There Is Only One Big Thing: Thoughts on Desire
A Review by Tanya Hartman
When I was a child, my father had no consistent income, as he was a freelance writer, and his earnings came in bursts: feast or famine. However, he pulled off a magician’s trick, sending his children to the fanciest private schools in Manhattan, renting a three-bedroom apartment on the Upper East Side; lavishing us with trips to Europe and to Central America. Later, I discovered that it was all smoke and mirrors, credit card debt and rent control supporting a lifestyle that I intuited we could not sustain. Thus, I was always anxious about spending, and even more anxious about coveting, and yet, I regularly yearned for items beyond our budget.
One Halloween in particular, when I was five, and we were walking along the leaf-strewn streets of our swanky neighborhood, I saw a tiger costume in the window of the French toy store. It was magnificent, a bodysuit made from lush, striped orange and black flannel constructed with a long, weighted tail and a separate hood with pointed ears. I wanted it frantically, desperately, and begged my mother to buy it. In 1970, it cost $40.00, a fortune, and I knew I should not cajole, obsess, and wheedle. And yet, I was bursting with desire, and could not keep my excitement a secret. And so, a few days later, my mother brought it home, wrapped in a white box with exciting pink tissue paper. But owning the ensemble turned out to be emotionally fraught, as I was always scared that something would damage it. I wished that the costume were still in the store window, where I could fixate over its unattainable beauty. Wearing it made me nervous, because it mattered so much to me. When a classmate stepped on my tail and ripped the costume, I cried unceasingly, shamed that what I found beautiful could so easily be torn apart, its power blunted. When I was older, I read a quotation from Nietzsche: “ultimately it is the desire, not the desired, that we love.” But is this true?
The artists in this exhibition come from across cultures. Mostly women, their work, in aggregate, questions Nietzsche’s supposition by asking, in visual form, “do we love the state of desire more than the object of desire?” Certainly, most artists are spurred to creativity by the discrepancy between the reality of their creations and the image that originally inspired them. Ideas live in magnificent certitude in the imagination. Thus, it takes courage to create, because the translation from ideal to object is fraught and filled with potential disappointment, just as the translation of attraction and desire into relationship and interchange is anxious and can lead to loss.
There is an element of chance to desire, just as there is an element of chance to working with clay. The ceramic artist uses earth to express spirit, just as the lover uses flesh to express love. The ceramic artist has no certitude that her creation will survive the temperature of the kiln, just as the lover has no assurance that a relationship will survive the heat of the affair. In the words of Ester Beck, “I approach clay with desire, as there is an intimate, bodily, even erotic contact.”
There are so many permutations of desire, and the artists in the exhibition evoke many such states, even in work created prior to the show. For instance, desire can vibrate inside of us like the droning of bees. (In fact, bees are used as a symbol of desire in Indian erotic literature.) The intense embellishment on the surfaces of ceramics made at Ardmore Ceramic Art in South Africa vibrate with a sensual hum. Desire is a process that sometimes leads from the abstract to the concrete. The anatomic evocative cup that resembles a nipple holds the form of Suzanne Wolfe’s ritualistic piece. In just one form, she moves us from longing to consummation.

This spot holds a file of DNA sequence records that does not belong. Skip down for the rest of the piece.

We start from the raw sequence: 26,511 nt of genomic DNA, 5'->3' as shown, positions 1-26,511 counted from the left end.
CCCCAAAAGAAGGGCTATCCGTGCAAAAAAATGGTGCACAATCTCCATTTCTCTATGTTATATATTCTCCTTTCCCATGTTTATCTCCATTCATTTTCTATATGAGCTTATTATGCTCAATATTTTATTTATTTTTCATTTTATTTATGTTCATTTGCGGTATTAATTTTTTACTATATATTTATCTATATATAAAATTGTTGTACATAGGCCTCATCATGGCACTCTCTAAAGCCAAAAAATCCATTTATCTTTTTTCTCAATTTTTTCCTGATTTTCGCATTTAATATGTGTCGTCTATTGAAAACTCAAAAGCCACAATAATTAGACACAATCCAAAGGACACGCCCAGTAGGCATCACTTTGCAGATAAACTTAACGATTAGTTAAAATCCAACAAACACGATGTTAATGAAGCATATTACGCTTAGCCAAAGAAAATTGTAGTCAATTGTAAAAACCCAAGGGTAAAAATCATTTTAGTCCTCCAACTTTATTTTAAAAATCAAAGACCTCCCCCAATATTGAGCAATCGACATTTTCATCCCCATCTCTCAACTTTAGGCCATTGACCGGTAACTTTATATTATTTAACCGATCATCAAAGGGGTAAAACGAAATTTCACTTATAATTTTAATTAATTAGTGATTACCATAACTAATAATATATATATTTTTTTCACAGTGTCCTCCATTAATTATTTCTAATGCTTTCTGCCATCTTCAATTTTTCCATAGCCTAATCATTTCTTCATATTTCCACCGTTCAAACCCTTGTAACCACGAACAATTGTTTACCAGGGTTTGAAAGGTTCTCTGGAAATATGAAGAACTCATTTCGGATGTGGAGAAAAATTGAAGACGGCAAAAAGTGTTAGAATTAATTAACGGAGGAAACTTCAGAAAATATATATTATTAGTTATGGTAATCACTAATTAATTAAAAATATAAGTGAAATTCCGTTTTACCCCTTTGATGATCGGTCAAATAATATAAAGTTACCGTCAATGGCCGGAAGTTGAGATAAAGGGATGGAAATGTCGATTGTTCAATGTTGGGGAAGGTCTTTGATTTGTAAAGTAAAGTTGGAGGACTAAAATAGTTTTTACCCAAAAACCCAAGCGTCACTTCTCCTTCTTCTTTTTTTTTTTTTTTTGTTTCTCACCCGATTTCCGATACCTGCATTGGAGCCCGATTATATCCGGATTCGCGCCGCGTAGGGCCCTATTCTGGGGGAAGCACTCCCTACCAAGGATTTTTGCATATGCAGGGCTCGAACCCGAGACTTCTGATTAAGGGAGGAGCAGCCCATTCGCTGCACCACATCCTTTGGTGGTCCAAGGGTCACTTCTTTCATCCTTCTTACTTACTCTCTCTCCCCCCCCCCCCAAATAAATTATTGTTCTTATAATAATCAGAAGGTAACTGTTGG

The gorgeous, broken pots of Israeli artist Shlomit Bauman represent how desire can take the painful form of fervent yearning for elusive solutions such as peace on earth and respect for the planet’s limited, natural resources. Antonella Cimatti and Andrea Kotliarsky’s attractive, evocative crocheted forms are like clitoral sock monkeys; small red and white forms turgid with anatomical humor, pathos and originality. They are childish, masturbatory and daring, just as the roots of eroticism grow in our youth and blossom in time. Another way to speak of erotic roots is in Toronto-based artist Susan Collett’s root-like Gordian knot sculpture titled Racine. An agglomeration of forms meshed together, the piece seems to speak about how impenetrably complex desire can be, and how it brings in disparate elements from across our conscious and unconscious lives. Desire, and eroticism can also be the one vibrant element in an otherwise mundane or colorless routine. Janet Deboos’ beautiful black and white vase conjures this idea, by paring down color to one slim sliver, and leaving the rest of the visual activity in graphic black and white. Similarly, Hungarian artist Maria Geszler-Garzuly creates bone-like forms shrouded in sgraffi to covered cloths. The message seems to be that desire has left the body, leaving only an imprint of memory and sadness.
So, do we love the state of desire more than the object of desire? I don’t know. For ultimately, the variety and innovation of the work in this show undermines the idea that desire, and the questions that its presence in our lives poses, can have one true answer. Here, artists simply supply us with visual experiences, spun from the imagination, just as desire supplies us with life experiences infused with psyche. Artist Betül Aytepe writes in her artist statement that, “art is the emotional trace of the human.” Her words are wise, as we are both animals and angels, and the “traces” we leave behind allow others to participate in our shared humanity, which, in my opinion, is what we all desire most.